Meet and Greet with Milcho Manchevski
On April 15, students and faculty gathered in ABF 6306 to meet Macedonian director, photographer, writer, and actor Milcho Manchevski. The audience could ask question about his professional experience and his movie “Mothers” which was screened the night before, as part of the program of the Visual and Performing Arts Center at AUBG.
Manchevski went to a film school in Illinois. He said that it is an advisable path for future filmmakers, due to the availability of film equipment and the proximity of artists with experience. The ultimate trail a school is supposed to leave on an individual is to “think and analyze” and this, according to him, is attainable even without precise education in the field.
Apart from directing feature films, Manchevski has created short movies, a full-length documentary, a semi-documentary (“Mothers”), a couple of music videos, a TV series episode, and commercials. He explained that the form is obviously subdued to the simple urge of producing something “I’d be happy to sign”. Where films stray from commercials is that film means creating while commercial—is making something run smoothly.
Prof. Sean Homer asked the director who are the directors that gave Manchevski an artistic direction and vision. He answered that he doesn’t really watch a lot of movies and finds them rather boring in general. He contrasted them to NBA games in which at least you cannot foresee the end. Regardless of his reluctance towards films, he named two possible influences: Nagisa Ôshima and Milos Forman.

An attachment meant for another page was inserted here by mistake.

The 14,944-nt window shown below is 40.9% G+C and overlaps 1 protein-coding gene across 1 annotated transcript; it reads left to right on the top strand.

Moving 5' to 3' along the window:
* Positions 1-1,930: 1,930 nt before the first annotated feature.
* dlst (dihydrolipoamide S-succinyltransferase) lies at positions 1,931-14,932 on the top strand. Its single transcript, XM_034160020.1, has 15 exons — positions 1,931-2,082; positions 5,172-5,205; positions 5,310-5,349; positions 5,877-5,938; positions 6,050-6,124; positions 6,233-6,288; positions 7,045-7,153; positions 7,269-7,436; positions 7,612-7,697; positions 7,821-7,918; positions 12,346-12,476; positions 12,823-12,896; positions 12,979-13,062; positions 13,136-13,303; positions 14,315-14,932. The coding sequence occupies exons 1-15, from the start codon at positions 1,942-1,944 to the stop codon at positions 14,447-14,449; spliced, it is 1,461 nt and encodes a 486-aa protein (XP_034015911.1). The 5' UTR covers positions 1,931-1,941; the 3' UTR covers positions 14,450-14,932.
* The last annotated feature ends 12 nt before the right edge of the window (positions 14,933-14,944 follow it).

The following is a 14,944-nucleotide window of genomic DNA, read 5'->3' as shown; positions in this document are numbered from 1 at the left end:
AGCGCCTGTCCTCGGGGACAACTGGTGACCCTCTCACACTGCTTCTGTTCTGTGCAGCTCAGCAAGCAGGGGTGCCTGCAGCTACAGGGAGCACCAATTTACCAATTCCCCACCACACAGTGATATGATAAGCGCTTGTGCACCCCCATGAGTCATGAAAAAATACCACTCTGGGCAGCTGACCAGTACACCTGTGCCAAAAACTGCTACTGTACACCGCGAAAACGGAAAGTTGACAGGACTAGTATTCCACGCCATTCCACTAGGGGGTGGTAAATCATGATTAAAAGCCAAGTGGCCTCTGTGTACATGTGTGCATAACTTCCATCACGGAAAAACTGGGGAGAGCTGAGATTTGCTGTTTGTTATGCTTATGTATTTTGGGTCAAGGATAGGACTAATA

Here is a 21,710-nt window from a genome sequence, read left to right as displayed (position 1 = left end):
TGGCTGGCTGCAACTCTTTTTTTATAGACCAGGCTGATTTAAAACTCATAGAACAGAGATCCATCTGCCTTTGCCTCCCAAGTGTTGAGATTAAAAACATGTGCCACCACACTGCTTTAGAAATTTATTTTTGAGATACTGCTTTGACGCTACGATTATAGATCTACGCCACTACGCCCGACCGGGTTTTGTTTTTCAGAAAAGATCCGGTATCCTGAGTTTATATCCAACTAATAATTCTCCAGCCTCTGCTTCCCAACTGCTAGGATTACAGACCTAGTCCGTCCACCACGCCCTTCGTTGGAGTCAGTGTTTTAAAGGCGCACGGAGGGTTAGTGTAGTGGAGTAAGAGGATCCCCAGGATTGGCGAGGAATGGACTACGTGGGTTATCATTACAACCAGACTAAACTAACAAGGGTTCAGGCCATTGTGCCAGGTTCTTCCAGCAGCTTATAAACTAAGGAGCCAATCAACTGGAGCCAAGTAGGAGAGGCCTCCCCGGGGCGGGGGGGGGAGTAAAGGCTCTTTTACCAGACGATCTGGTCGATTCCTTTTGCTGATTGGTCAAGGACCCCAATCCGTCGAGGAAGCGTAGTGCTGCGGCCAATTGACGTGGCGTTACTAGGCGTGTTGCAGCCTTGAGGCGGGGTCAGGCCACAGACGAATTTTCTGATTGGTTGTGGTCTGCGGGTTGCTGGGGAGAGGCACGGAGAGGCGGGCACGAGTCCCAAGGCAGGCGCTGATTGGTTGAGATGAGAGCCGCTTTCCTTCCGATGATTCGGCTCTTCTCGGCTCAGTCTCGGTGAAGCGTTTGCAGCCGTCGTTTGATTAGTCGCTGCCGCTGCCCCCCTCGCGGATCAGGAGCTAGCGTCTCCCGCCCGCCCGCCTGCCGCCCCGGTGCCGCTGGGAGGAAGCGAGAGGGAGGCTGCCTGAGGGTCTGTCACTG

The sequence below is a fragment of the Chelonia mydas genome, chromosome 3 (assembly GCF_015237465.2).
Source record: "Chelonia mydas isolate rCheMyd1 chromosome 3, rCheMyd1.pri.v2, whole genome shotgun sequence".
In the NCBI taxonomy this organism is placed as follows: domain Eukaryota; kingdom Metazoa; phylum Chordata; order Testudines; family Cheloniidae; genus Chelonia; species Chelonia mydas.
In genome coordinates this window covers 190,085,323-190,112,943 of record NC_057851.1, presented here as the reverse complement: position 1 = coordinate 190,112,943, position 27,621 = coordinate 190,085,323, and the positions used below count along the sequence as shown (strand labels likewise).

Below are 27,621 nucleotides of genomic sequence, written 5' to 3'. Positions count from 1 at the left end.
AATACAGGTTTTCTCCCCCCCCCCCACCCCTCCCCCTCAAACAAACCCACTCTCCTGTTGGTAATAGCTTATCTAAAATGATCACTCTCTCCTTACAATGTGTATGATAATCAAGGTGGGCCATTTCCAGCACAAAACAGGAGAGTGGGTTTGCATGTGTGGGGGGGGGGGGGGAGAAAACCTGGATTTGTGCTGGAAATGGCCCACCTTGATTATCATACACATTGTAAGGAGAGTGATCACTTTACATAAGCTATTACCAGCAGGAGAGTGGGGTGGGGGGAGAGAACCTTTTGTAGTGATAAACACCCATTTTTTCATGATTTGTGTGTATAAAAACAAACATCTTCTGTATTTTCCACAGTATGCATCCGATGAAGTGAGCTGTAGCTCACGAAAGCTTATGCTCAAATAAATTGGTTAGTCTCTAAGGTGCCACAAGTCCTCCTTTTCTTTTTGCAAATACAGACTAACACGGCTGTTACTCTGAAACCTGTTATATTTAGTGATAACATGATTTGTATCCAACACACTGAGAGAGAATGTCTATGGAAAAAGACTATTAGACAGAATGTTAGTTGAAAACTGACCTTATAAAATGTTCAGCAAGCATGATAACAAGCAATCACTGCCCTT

Manchevki said that one is always pressured by money and that “no film-maker knows whether his film is going to be seen, apart from Scorsese and Spielberg”. He emphasized the importance of festivals when aiming at countries different than the one of origin. “Distributors are also critiques who can give your film a hand and hopefully your producer will know the right people to forward the film to”, Manchevski said..
The director advised the prospective filmmakers not to over-think how the audience will react but to be satisfied with the attention of like-minded viewers. “You end up doing boring things if all you do is talking,” he said in conclusion.
The Visual and Performing Arts Center at AUBG was opened on Tuesday, April 14. It is meant to be the venue for different theater, music, and dance performances and festivals; art cinema panoramas; recitals and concerts; photo, painting, sculpture, digital arts exhibitions and installations; conferences; artist training; and others. The Center is in the ABF Theater Hall, but the Sports Hall and the lobby will be used as well. As part of the Center, along with the screening of “Mothers,” there was a screening of the movie Mission London, a reading by AUBG professors, an art exhibition in the ABF lobby called 1001 Desires, by Nadejda Oleg Lyahova, a contemporary Bulgarian artist, and the exhibition From Iconography to Modern Thematics: A Journey by the Greek artist Maria Hatzopoulou, in front of the Panitza Library.